The week went by and I had many delicious pastries along the way to and from Chicago.

On the day that I would be passing back through Montana, though, something unusual happened. I had fallen asleep with the TV on in the hotel room, and when I awoke in the morning, what should be on but a Food Network feature on the Sweet Pea Bakery in Bozeman and their amazing key lime torte.

I figured this was as close as I would ever get to receiving a sign from the heavens that I must visit this bakery. Forget Butte--I was going to Bozeman.

And so I did. And when I arrived, the staff was super friendly...and they knew who I was (I think this is how you know you're a big deal). I was able to talk cake with owners Carrie and Seth (who I had just seen on--gasp--TV!), and all I can say is that they are basically my new heroes. It's easy to see why they have been voted Bozeman's best bakery, like, every year since the earth began--just look at what's in their bakery case:
Sweet Pea Bakery, Bozeman MT
A gorgeous and decadent-looking chocolate torte;
Sweet Pea Bakery, Bozeman MT
A pretty-as-a-picture cheesecake;
Sweet Pea Bakery, Bozeman MT
a fruit tart that would make Carmen Miranda jealous;
Sweet Pea Bakery, Bozeman MT
and, of course, their famous Key Lime Torte.

How do pastries get so pretty? Well, owner Carrie studied graphic design in college, and it definitely comes through in the aesthetic of the impeccably decorated sweets.

Since I felt that it would travel well, I took one of their peanut butter and jelly bars (pictured top) with me--and it was definitely a good decision. The buttery, cookielike crust was perfectly complemented by a sweet and slightly tart jam, and the crumb topping added a lovely crunch and density. And though I know it might be sacrilege to mention savories here, I did get to sample their spanokopita too--and it was delightfully flaky and flavorful, and a perfect treat for the road.

So what would I call this experience? Bakery kismet, at its most delicious.

Drive to Bozeman and visit Sweet Pea Bakery now--they can be found at 2622 W. Main Street, Bozeman (406)586-8200; online at sweetpeabakery.net. If you can't visit, well then, at least keep updated via Twitter!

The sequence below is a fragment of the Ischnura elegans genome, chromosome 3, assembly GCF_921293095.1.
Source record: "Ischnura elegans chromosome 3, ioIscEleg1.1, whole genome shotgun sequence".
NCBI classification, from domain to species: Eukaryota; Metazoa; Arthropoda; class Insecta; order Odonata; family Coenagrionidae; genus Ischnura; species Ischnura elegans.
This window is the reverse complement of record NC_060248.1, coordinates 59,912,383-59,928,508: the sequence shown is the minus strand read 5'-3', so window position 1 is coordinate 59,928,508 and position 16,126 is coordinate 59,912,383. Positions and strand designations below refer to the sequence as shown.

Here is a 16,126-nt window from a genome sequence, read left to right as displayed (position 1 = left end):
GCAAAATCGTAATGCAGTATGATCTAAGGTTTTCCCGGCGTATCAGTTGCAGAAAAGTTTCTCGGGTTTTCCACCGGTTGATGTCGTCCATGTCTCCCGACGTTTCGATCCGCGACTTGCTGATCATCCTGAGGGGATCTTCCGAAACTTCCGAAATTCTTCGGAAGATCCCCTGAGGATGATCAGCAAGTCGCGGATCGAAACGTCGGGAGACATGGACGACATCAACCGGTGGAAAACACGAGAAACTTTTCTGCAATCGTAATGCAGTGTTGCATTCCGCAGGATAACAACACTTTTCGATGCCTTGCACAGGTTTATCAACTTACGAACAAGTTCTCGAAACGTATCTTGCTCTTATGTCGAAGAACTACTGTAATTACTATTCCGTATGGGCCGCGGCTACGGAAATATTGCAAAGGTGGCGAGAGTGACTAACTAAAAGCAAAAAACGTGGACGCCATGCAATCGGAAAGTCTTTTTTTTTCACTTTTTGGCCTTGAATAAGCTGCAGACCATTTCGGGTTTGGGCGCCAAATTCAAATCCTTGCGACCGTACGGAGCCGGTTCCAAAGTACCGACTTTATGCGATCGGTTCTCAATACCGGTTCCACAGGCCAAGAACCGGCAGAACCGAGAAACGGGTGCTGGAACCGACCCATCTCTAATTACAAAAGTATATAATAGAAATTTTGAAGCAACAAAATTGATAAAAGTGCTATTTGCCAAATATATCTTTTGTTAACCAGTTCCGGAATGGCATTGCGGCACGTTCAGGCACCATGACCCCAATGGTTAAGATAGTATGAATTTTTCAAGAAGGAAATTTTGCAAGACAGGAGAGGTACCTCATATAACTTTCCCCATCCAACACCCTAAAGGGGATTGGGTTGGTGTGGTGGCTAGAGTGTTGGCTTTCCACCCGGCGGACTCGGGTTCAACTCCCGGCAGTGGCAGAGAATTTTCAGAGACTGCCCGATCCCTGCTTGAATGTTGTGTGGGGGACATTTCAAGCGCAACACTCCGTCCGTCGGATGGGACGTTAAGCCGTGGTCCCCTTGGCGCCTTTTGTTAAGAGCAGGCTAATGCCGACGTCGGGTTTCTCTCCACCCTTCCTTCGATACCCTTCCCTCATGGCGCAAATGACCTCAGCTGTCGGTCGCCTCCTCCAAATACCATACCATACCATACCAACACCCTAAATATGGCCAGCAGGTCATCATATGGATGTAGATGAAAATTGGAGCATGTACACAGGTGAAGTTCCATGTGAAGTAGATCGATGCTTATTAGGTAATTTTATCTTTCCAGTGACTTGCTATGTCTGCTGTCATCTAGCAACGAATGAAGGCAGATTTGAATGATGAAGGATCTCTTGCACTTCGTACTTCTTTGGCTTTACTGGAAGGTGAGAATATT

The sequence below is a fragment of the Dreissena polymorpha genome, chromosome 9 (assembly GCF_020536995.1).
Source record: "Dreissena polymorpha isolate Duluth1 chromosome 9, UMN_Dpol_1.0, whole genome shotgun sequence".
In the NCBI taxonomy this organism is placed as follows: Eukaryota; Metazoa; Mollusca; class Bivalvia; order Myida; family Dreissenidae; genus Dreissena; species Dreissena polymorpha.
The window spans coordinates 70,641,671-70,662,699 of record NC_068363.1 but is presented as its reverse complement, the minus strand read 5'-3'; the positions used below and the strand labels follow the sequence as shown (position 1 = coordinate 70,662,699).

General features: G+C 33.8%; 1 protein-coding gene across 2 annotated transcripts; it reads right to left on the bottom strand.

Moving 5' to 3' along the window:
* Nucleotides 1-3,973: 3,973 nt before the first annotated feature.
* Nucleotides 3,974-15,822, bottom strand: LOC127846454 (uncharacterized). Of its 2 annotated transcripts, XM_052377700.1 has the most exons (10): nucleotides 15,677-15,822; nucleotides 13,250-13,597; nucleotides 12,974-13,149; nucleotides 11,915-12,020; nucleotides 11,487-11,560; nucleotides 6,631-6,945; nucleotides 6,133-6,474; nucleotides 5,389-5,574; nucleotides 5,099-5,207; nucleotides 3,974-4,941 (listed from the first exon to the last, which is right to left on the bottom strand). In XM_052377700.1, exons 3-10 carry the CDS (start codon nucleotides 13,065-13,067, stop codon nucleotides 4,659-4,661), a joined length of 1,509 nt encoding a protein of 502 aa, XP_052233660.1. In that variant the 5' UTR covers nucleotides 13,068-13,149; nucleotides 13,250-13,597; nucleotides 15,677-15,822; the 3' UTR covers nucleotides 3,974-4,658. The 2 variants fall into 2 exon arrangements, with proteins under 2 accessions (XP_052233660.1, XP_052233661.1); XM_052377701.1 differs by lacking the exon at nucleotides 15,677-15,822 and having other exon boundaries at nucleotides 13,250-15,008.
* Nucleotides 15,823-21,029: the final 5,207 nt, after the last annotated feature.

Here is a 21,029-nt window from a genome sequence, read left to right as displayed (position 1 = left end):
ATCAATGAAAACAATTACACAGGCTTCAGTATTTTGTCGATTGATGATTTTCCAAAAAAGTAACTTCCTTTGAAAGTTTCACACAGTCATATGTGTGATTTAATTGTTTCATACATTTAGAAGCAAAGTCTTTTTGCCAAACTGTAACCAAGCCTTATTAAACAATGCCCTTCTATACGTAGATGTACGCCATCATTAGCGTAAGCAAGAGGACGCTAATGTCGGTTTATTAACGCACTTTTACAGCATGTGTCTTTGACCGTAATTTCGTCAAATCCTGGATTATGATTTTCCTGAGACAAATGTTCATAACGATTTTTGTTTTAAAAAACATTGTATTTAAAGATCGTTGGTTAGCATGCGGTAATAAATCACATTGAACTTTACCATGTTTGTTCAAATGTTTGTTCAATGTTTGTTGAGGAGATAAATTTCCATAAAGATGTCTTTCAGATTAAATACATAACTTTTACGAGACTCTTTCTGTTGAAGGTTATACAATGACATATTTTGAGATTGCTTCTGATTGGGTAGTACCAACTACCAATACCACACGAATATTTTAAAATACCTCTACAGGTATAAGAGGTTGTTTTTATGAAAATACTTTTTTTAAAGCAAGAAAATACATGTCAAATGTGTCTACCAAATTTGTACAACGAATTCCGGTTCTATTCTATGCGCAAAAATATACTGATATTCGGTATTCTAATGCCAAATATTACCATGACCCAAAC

Sweet Pea Bakery on Urbanspoon

Sunday
Sep272009

Pastry Road Trip: Peanut Butter Cookie from On The Rise, Bozeman MT

Peanut Butter Cookie from On The Rise, Bozeman
Sometimes you just need a cookie. And if you happen to be passing through Bozeman, Montana, On the Rise has got your back.

I knew from the moment I walked in to this place that it was a very special establishment indeed. Behind the small counter area there was a huge kitchen facility in which employees were creating breads and pastries--the whole placed smelled of flour, sugar, and butter. Wonderful.
On the Rise Bakery, Bozeman MT

But what to choose from their menu of generously sized, carb-heavy sweets? Perhaps the "totally oat" bar (a dense bar cookie with an oaty crumb topping)? Or the cardamom roll? Or the decadent cream cheese brownie?

In the end, simplicity reigned, and I selected the peanut butter cookie, which had a tempting cross-hatch pattern atop, and looked baked to perfection--not too toasty, but with a slightly crisp edge.

I loved this cookie. I felt like this was a breadmaker's approach to a peanut butter cookie-- leaned toward a more carb-y, floury sort of cookie, but it was nonetheless chewy without being too greasy or buttery, and the peanut butter taste was rich without being overpowering. Alone it might tend toward being a bit dry, but paired with a milky cafe au lait, it is perfection. This one is a true carb-lover's cookie.

On The Rise, 1007 W. Main St., Bozeman MT; online here.
On The Rise on Urbanspoon